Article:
Malena Barnhart is an artist who makes feminist work. She holds an MFA degree in photography from Arizona State University and an undergraduate degree in studio art from the University of Maryland. Through repurposing mass-culture materials including YouTube videos, children’s stickers and party decorations, her work examines the role that enculturation plays in the continued marginalization of women. Her artwork has recently been exhibited at the Scottsdale Museum of Contemporary Art (Arizona,) the Israeli Cinema Museum, Morrison Gallery (University of Minnesota) and the Hartman Center Gallery (Bradley University, Peoria.)
Malena Barnhart uses found cultural ephemera such as YouTube videos, children’s stickers and imagery from phone apps to make work. Her chosen materials are not inherently harmful, yet in accumulation can limit notions of possibility for young girls.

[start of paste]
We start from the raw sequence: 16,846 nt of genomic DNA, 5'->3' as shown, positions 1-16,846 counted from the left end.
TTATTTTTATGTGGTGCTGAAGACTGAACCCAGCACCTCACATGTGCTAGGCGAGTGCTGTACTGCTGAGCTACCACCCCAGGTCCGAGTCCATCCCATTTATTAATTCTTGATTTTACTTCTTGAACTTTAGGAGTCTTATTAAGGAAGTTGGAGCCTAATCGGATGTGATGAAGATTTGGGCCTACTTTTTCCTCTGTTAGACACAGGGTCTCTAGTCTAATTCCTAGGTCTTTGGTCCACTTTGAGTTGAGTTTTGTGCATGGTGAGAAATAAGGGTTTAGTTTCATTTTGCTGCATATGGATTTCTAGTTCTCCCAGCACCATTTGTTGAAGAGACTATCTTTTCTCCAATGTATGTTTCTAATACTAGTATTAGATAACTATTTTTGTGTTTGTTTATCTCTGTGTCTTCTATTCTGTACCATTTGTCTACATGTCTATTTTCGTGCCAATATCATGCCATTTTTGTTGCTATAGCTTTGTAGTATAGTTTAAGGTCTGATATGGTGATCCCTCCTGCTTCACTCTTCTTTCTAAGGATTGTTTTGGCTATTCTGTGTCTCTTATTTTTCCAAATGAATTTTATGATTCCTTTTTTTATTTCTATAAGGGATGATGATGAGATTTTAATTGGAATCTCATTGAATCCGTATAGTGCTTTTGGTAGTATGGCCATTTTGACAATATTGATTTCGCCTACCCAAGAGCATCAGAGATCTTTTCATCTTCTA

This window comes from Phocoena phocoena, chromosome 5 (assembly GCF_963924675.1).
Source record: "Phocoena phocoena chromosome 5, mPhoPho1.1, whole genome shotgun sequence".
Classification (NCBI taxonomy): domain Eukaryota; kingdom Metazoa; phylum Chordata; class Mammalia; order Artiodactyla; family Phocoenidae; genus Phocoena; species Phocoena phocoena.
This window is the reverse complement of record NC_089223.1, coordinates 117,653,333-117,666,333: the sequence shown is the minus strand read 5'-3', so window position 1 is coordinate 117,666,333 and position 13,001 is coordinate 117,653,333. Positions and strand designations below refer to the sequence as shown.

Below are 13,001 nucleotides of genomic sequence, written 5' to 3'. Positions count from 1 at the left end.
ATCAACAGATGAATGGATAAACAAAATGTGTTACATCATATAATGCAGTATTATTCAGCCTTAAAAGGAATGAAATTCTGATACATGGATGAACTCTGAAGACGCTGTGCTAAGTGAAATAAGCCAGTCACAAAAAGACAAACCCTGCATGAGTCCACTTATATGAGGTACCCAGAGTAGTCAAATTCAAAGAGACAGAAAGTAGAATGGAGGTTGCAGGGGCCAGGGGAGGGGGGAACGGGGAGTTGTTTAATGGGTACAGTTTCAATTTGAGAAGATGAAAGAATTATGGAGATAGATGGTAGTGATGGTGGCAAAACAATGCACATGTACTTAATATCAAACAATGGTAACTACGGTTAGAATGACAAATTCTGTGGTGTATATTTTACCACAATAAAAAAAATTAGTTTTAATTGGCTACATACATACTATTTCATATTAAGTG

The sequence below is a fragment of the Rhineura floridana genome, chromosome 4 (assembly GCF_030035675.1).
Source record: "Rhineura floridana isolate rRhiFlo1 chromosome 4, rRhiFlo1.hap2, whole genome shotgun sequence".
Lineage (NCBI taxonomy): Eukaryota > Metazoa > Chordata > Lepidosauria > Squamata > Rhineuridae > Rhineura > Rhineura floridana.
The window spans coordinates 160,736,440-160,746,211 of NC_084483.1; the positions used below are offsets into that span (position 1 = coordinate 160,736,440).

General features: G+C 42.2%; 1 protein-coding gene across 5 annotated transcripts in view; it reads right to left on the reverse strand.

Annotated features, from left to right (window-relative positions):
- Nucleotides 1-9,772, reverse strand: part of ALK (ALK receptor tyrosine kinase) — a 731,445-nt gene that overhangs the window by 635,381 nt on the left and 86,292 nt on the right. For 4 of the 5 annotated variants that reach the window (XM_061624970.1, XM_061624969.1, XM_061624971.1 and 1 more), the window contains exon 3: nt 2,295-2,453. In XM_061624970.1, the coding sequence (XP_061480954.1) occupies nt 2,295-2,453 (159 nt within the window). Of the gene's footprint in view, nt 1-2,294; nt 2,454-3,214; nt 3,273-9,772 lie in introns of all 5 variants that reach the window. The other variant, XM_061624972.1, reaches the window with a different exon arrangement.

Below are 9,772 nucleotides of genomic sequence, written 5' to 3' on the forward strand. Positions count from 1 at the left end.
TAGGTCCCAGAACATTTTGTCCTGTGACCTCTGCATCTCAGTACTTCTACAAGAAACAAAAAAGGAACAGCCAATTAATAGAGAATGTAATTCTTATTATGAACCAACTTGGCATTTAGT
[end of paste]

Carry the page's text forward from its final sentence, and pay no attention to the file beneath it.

In American mass culture, women are treated as both bait and prey. Their bodies function as tempting lures, effective for selling just about anything. Yet as consumers, they are expected to make purchasing decisions based on shiny packaging and their own perceived inadequacies.
From fairy tales to wedding boards on Pinterest, women are presented with an endless supply of beautiful things. Beauty itself is not problematic, but encouraging its association with value and status often makes girls yearn to become beautiful things themselves. Instead of seeking out aesthetic experiences, girls end up wishing to become the object of someone else’s.